Childers, a former congressman, hopes to unseat Republican U.S. Senator Thad Cochran
♦By Rich Shumate, Chickenfriedpolitics.com
TUPELO, Mississippi (CFP) — U.S. Senator Thad Cochran’s quest for a seventh term faces a new complication with a potentially formidable Democrat, Travis Childers, entering the race even as Cochran is dealing with a primary challenge.
Childers, who represented northern Mississippi in the U.S. House from 2008 to 2011, said he’s running because Washington is “more partisan and dysfunctional than ever.”
“What I know is that the old ways of Washington aren’t working, and a new breed of partisanship isn’t the answer,” Childers, 55, said in statement announcing his candidacy on February 28.
“Mississippians know that I have a solid record of being an independent guy who will work across party lines and stand up to the powers that be when needed.”
When he ran for re-election to his U.S. House seat in 2010, Childers, who styles himself a Blue Dog Democrat, had the backing of the National Right to Life Committee and the National Rifle Association. But he still lost in the GOP wave to U.S. Rep. Alan Nunnalee.
Despite the Magnolia State’s pronounced Republican tilt, Childers gives the Democrats at least a fighting chance in the general election, particularly if Cochran doesn’t survive a primary challenge from State Senator Chris McDaniel, a Tea Party favorite who is getting backing from national conservative groups.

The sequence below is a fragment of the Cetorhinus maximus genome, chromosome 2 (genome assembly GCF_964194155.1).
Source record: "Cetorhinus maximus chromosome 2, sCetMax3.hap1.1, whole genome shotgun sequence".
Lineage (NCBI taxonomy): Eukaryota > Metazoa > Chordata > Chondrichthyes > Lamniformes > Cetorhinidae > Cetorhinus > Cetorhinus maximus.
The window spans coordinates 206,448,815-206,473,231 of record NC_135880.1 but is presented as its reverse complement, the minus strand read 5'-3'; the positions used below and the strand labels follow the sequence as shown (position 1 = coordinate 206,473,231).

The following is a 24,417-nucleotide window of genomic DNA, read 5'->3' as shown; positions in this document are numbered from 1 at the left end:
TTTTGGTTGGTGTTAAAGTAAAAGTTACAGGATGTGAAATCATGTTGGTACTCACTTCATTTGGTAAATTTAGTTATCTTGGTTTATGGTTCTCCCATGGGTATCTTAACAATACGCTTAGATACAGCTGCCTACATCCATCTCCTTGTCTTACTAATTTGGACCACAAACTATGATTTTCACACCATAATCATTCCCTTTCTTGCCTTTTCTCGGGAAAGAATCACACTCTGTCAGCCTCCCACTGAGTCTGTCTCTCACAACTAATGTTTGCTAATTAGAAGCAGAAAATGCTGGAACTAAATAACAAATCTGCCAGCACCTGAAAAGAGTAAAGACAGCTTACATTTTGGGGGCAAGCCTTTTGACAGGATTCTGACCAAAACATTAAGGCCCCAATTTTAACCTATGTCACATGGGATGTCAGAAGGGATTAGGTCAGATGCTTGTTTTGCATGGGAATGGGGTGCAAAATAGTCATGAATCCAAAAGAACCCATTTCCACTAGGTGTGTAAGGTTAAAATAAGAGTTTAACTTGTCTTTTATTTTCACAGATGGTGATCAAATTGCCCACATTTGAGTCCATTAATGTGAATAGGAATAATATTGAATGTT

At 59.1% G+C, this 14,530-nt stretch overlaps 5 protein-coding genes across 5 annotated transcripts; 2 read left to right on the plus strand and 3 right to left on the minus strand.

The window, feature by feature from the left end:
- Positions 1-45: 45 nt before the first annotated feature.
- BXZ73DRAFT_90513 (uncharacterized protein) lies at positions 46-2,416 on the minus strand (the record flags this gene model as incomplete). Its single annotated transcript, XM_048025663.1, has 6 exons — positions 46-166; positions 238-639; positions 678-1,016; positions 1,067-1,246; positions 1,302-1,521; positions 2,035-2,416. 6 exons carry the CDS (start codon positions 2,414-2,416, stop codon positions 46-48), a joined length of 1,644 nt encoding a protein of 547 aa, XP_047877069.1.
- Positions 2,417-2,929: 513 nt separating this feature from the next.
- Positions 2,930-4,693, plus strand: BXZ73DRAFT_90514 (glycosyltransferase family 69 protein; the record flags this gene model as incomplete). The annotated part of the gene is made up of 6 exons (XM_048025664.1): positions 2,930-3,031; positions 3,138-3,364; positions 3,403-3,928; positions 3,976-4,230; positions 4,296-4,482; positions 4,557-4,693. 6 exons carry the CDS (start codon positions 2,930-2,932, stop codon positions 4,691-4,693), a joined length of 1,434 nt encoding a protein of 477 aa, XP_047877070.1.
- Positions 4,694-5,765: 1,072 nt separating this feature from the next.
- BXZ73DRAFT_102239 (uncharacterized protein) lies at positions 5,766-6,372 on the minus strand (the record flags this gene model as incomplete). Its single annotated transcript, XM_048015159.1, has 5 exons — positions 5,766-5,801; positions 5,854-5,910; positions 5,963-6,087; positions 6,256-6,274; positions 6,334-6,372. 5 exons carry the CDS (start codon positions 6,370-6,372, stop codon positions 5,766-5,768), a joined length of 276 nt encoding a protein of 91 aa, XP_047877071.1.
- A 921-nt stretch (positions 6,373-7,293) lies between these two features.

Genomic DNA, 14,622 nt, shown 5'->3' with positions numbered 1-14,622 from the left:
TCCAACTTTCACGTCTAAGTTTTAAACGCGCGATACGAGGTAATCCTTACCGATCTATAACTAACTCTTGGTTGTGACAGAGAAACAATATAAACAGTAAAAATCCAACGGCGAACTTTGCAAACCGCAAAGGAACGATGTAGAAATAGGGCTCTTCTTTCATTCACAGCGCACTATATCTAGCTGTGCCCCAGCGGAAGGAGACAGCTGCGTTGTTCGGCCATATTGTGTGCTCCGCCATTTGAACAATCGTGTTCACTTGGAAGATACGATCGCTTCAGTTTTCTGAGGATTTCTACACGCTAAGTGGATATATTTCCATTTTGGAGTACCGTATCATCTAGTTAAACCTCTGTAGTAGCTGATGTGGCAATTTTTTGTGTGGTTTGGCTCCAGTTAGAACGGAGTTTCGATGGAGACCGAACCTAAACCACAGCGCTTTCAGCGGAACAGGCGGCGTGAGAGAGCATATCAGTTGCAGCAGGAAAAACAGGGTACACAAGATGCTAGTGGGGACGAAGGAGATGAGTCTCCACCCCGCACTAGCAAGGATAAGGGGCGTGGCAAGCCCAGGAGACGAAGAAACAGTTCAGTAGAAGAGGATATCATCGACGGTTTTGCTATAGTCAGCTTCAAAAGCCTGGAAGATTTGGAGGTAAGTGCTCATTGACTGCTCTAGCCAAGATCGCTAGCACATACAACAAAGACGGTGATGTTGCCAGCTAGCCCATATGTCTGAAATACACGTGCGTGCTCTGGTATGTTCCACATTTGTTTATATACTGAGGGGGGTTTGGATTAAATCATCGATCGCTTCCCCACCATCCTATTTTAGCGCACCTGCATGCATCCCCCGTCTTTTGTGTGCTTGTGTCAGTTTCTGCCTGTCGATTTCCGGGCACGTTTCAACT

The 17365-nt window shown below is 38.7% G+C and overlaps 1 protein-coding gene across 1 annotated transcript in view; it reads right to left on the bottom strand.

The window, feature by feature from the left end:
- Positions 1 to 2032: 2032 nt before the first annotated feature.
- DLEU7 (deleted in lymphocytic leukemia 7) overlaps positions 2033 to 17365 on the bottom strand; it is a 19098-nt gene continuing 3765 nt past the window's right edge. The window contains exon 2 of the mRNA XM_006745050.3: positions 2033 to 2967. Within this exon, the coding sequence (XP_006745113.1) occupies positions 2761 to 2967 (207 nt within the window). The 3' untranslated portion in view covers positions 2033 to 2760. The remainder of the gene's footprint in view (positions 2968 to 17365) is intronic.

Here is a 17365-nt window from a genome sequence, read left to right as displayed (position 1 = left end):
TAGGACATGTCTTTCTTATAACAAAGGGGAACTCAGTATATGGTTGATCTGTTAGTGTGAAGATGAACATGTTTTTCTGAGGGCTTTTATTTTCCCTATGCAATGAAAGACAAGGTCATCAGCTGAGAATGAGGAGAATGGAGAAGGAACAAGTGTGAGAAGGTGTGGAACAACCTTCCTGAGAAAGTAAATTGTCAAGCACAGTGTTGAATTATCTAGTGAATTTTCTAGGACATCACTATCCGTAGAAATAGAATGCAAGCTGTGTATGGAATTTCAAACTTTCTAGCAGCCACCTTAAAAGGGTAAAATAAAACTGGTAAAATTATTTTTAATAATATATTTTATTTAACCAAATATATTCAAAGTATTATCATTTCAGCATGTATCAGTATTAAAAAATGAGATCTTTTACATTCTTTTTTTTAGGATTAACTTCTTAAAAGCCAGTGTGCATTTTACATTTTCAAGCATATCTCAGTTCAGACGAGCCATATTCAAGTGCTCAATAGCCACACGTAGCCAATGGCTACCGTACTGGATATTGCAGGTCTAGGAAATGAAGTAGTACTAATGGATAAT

McDaniel, 41, has been endorsed by both the Club for Growth and the Senate Conservatives Fund, which have been critical of Cochran for being, in their view, insufficiently conservative. Chief among Cochran’s sins: His vote in favor of the compromise legislation that restarted the government.
Cochran, 75, is the most senior Republican in the Senate and was a former chairman of the powerful Senate Appropriations Committee. Since winning election in 1978, he hasn’t faced serious opposition, winning re-election four times with more than 60 percent of the vote.
Cochran is one of five Southern Republican senators facing a Tea Party-inspired prmary challenges this year. Those other races are in Texas, South Carolina, Tennessee and Kentucy.
Party leaders have expressed concerns that if any of those Republicans fall, it could open those seats to Democrats and imperil GOP hopes of taking back the Senate this year.